Migrant Women na hÉireann launch empowerment manifesto
Migrant women from dozens of organisations have come together as Migrant Women na hÉireann to launch a pre-election manifesto outlining their priorities ahead of Ireland’s 2019 local and European elections.
Salome Mbugua, Head of Operation & Strategy, AkiDwA, said, “In a fortnight’s time Ireland will be going to the polls for local and European elections. As a collective, we wanted to highlight the incredible work undertaken in communities across Ireland every day by migrant women. These efforts are rarely acknowledged as despite one in eight of us being from a migrant background, the migrant woman is too often a forgotten part of Irish society.”
Nusha Yonkova, Gender & Anti-trafficking Expert, Immigrant Council of Ireland, said, “It is also an opportunity to ask all candidates and political parties to acknowledge the contribution migrant women are making and the inherent challenges they and their communities face especially in relation to accessing work, housing, education, appropriate healthcare including mental and reproductive health services, as well as their particular vulnerability in relation to gender based violence.”
Sandra Ruiz, local election candidate and co-founder Migrant Women United, said, “Being able to work is massively important for personal dignity and it is one of the most effective ways to integrate. However migrant women face multiple barriers amounting to structural discrimination accessing the labour market, including challenges getting qualifications recognised, access to affordable childcare as many of us lack the family and social networks others might have, plus unconscious bias from employers when it comes to unfamiliar names and international accents. Pro-active efforts by the state and employers to promote the positives of diversity are desperately needed as is the need for more migrant women in leadership positions.”
Emilia Marchelewska, Health Advocacy Officer/ Mental Health Project Lead, Cairde, said, “Among the barriers migrant women face accessing healthcare are information provision and cultural sensitivity. Too often women might not know their healthcare rights and not enough is done to communicate with communities, especially when it relates to more sensitive issues such as mental and reproductive healthcare. We need language and culturally competent mainstream health services complemented by targeted peer-led outreach to more hard-to-reach communities. Collecting and monitoring data on ethnicity and both access to and use of services, alongside full implementation of the current health strategies and policies would be a useful first step.”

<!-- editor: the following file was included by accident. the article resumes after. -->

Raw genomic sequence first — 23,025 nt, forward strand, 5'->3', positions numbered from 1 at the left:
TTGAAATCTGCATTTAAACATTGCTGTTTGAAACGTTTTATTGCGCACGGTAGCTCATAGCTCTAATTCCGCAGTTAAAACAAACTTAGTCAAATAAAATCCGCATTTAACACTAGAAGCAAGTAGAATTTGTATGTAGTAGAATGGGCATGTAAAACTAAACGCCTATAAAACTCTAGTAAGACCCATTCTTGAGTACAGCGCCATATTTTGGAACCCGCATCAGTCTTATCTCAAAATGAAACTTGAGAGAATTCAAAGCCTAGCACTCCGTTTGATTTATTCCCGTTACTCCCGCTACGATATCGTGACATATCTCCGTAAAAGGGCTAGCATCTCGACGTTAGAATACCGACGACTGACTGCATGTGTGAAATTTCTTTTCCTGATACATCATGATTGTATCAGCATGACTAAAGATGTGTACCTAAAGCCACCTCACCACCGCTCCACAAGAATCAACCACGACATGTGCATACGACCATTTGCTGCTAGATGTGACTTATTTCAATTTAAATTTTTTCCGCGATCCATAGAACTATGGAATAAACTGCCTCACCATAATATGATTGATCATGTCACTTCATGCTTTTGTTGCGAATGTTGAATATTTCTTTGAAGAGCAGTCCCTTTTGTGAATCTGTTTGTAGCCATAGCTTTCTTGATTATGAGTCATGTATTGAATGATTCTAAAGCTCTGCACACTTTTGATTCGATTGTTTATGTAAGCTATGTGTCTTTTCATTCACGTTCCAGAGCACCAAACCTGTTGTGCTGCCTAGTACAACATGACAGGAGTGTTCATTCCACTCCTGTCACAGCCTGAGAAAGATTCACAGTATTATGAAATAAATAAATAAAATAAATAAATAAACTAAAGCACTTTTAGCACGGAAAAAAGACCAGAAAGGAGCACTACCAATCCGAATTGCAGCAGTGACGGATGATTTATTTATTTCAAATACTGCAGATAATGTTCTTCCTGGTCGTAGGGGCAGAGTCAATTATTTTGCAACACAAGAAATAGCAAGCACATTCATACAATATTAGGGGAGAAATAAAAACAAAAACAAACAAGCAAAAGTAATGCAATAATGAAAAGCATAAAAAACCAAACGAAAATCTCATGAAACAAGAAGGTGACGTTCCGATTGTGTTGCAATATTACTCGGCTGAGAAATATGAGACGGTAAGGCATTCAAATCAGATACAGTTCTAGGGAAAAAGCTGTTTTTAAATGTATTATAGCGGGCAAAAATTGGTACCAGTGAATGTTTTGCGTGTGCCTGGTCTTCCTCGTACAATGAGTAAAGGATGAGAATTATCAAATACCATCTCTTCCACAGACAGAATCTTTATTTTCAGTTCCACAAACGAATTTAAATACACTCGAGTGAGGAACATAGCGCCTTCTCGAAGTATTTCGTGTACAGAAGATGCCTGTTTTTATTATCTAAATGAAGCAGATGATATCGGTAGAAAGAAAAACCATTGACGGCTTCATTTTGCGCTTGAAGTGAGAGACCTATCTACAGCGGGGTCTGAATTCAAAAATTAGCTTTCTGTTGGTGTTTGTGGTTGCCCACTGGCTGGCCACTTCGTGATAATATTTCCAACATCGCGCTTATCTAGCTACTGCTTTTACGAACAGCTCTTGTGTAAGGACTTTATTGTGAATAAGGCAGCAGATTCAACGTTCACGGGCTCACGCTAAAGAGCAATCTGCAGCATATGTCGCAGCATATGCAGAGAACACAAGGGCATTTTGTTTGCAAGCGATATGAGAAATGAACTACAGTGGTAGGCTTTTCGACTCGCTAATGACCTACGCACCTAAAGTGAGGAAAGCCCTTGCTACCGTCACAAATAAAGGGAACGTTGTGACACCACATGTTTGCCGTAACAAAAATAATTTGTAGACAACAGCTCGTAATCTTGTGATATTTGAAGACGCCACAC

Rosemary Kunene, Voices of Migrant Ireland, said, “Access to education is arguably the most important tool to support people to achieve their potential. It is therefore cruelly important those from a migrant background are fully supported to access education and proactive efforts are made to overcome the barriers they face, including targeted resources where necessary. Recent research revealed seven in 10 people in Ireland believe refugee and asylum seeking children should have equal access to education and training, it is time we see effective measures to make this a reality.”
Teresa Buczkowska, Integration Coordinator, Immigrant Council of Ireland, said, “Underpinning our manifesto is a joint commitment to end racism in Irish society. Sadly our experience has shown a key barrier in getting a job, accessing education, getting effective healthcare and support is systemic racism. As a collective and society we are fully committed to calling for measures to tackle racism including the introduction of effective hate crime legislation and a National Action Plan Against Racism.”
Note to editors
Migrant Women na hÉireann launched their empowerment manifesto ahead of the upcoming local and European elections today at 2pm at Buswells Hotel, Molesworth Street, Dublin 2.
Spokespeople on the headline topics are available for media interviews.
Pippa Woolnough, Communications and Advocacy Manager,
firstname.lastname@example.org, 085 864 0682
Shan Kelly, Communications Officer, AkiDwA
email@example.com, 086 664 1667